Community college overall enrollment up first time since 2010, NIACC down slightly

DES MOINES — The state’s community colleges saw an increase in enrollment this year for the first time since 2010. 

The Department of Education’s Jeremy Varner says that’s somewhat of a surprise given the state’s low unemployment. “Community college enrollment is in part counter-cyclical. So we’re pleased to see enrollment growth this fall, particularly given the tight labor market, right, normally, we would expect to see some declines. So Iowa is bucking this historical trend,” Varner says. 

He says the growth is split among the 15 schools. “So enrollment is up point-six percent to just over 82-thousand students. This growth is not evenly distributed amongst our institutions, seven of our community colleges are up, eight are down this fall. But we are seeing more institutions seeing growth,” he says.

Varner says told the Board of Education this is a preliminary report on the fall and it shows the move away from full-time students continues. “Students are continuing to shift from full-time to part-time. This is a trend that’s been going in our data since at least some time in the mid-1970s. So for a very long time,” Varner says. “Part of that is driven by growth and concurrent enrollment. But this fall, we’re also seeing growth in traditional student enrollment, those students that are in that 18 to 24 range.”

He says they are seeing fewer students who are beyond the 18 to 24 range. “We do have a decline in non-traditional student enrollment this fall, which is expected in a tight economy, but traditional students and concurrent enrollment students are up,” Varner says. “One trend that we are watching that we’re a little nervous about is that immediate enrollment is still down. That’s basically the students who just graduated from high school in May and are showing up in the fall. That number is still down a bit.”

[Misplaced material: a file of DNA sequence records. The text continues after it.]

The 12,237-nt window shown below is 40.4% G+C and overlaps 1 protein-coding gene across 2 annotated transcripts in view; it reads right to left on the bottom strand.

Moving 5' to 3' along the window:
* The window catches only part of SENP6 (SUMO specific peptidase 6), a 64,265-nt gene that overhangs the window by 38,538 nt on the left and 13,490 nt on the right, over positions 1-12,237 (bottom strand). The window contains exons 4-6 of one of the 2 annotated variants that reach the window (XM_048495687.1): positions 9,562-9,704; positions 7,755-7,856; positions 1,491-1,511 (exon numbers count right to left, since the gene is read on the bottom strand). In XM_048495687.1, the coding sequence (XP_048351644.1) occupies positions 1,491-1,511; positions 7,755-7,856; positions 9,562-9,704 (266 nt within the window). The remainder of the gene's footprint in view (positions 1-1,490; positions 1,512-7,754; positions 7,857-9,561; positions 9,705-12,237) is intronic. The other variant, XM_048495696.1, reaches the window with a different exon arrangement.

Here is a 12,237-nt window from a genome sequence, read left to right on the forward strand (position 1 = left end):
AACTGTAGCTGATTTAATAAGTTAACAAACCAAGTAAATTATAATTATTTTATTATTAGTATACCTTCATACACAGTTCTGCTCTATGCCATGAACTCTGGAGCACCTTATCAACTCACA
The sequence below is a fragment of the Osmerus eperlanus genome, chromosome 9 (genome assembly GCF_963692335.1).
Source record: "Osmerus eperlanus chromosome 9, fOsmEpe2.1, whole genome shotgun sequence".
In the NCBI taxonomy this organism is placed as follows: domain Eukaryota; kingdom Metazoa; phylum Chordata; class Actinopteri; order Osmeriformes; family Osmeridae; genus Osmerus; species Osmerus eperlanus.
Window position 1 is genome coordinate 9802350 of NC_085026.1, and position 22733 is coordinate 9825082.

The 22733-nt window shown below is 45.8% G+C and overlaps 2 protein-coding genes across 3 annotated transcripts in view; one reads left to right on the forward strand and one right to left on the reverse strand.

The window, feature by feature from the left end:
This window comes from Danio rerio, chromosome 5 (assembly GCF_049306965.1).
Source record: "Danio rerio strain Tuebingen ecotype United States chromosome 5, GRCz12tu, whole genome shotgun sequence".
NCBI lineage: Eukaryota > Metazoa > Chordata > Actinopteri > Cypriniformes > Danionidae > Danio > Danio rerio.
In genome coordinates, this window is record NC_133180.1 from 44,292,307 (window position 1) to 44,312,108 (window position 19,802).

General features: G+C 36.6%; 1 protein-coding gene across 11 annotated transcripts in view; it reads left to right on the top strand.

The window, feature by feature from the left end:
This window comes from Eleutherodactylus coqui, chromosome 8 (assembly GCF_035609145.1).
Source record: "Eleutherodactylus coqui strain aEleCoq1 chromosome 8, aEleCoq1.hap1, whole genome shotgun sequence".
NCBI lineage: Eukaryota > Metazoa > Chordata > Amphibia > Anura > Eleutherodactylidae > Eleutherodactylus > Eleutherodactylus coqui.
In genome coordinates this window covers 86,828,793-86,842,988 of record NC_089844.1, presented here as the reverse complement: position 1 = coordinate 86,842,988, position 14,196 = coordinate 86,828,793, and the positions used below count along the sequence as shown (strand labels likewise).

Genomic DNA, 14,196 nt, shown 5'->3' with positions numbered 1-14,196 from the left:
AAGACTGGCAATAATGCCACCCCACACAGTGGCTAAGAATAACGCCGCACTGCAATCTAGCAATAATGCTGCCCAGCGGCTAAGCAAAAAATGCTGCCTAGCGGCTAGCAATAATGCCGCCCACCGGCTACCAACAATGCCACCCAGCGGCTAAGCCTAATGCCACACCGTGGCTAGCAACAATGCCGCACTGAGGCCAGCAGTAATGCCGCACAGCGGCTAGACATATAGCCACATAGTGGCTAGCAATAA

Varner says the highest enrollment comes in one particular area. “Enrollment in career tech programs is up three-point-two percent. That’s more than other program areas. So students are really looking at those career programs that are going to get them skills, they’re going to help them in the economy,” he says. “That’s more nursing students, business students, these kinds of things are thinking there is that has to be in part driven by growth in our career academies and regional centers.”

Varner says they saw in online enrollment by four percent this fall after having huge surges in online enrollment during the pandemic.

He says the number of high school students who enroll in community college classes is up by more than  44 percent with high school students in that concurrent enrollment making up 45 percent of the students and nearly 29 percent of community college credit hours. 

Varner says he will have more details on the makeup of the community college students in January.

Iowa Lakes Community College had the largest enrollment increase at eight-point-five percent. North Iowa Area Community College enrollment dropped one-tenth of one percent.